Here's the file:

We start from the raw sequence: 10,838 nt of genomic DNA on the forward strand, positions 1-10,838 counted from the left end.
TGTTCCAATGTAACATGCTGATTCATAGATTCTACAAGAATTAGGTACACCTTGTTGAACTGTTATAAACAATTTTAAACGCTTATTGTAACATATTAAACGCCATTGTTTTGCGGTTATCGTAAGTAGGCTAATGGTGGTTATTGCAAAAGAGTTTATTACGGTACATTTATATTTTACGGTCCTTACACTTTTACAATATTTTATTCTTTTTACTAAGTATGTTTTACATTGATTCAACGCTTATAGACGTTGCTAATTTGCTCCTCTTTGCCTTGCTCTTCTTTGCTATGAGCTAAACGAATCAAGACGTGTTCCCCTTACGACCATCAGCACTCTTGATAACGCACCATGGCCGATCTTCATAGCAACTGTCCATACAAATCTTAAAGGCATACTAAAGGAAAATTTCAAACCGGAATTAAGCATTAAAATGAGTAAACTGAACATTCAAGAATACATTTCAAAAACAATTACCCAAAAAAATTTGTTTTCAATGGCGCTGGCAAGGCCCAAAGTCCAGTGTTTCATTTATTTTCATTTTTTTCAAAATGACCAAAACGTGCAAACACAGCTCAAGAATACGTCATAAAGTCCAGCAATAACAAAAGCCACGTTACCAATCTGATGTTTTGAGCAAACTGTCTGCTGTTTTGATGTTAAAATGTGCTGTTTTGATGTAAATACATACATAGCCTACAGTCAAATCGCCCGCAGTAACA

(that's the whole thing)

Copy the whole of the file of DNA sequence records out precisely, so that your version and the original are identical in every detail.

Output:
We start from the raw sequence: 10,838 nt of genomic DNA on the forward strand, positions 1-10,838 counted from the left end.
TGTTCCAATGTAACATGCTGATTCATAGATTCTACAAGAATTAGGTACACCTTGTTGAACTGTTATAAACAATTTTAAACGCTTATTGTAACATATTAAACGCCATTGTTTTGCGGTTATCGTAAGTAGGCTAATGGTGGTTATTGCAAAAGAGTTTATTACGGTACATTTATATTTTACGGTCCTTACACTTTTACAATATTTTATTCTTTTTACTAAGTATGTTTTACATTGATTCAACGCTTATAGACGTTGCTAATTTGCTCCTCTTTGCCTTGCTCTTCTTTGCTATGAGCTAAACGAATCAAGACGTGTTCCCCTTACGACCATCAGCACTCTTGATAACGCACCATGGCCGATCTTCATAGCAACTGTCCATACAAATCTTAAAGGCATACTAAAGGAAAATTTCAAACCGGAATTAAGCATTAAAATGAGTAAACTGAACATTCAAGAATACATTTCAAAAACAATTACCCAAAAAAATTTGTTTTCAATGGCGCTGGCAAGGCCCAAAGTCCAGTGTTTCATTTATTTTCATTTTTTTCAAAATGACCAAAACGTGCAAACACAGCTCAAGAATACGTCATAAAGTCCAGCAATAACAAAAGCCACGTTACCAATCTGATGTTTTGAGCAAACTGTCTGCTGTTTTGATGTTAAAATGTGCTGTTTTGATGTAAATACATACATAGCCTACAGTCAAATCGCCCGCAGTAACA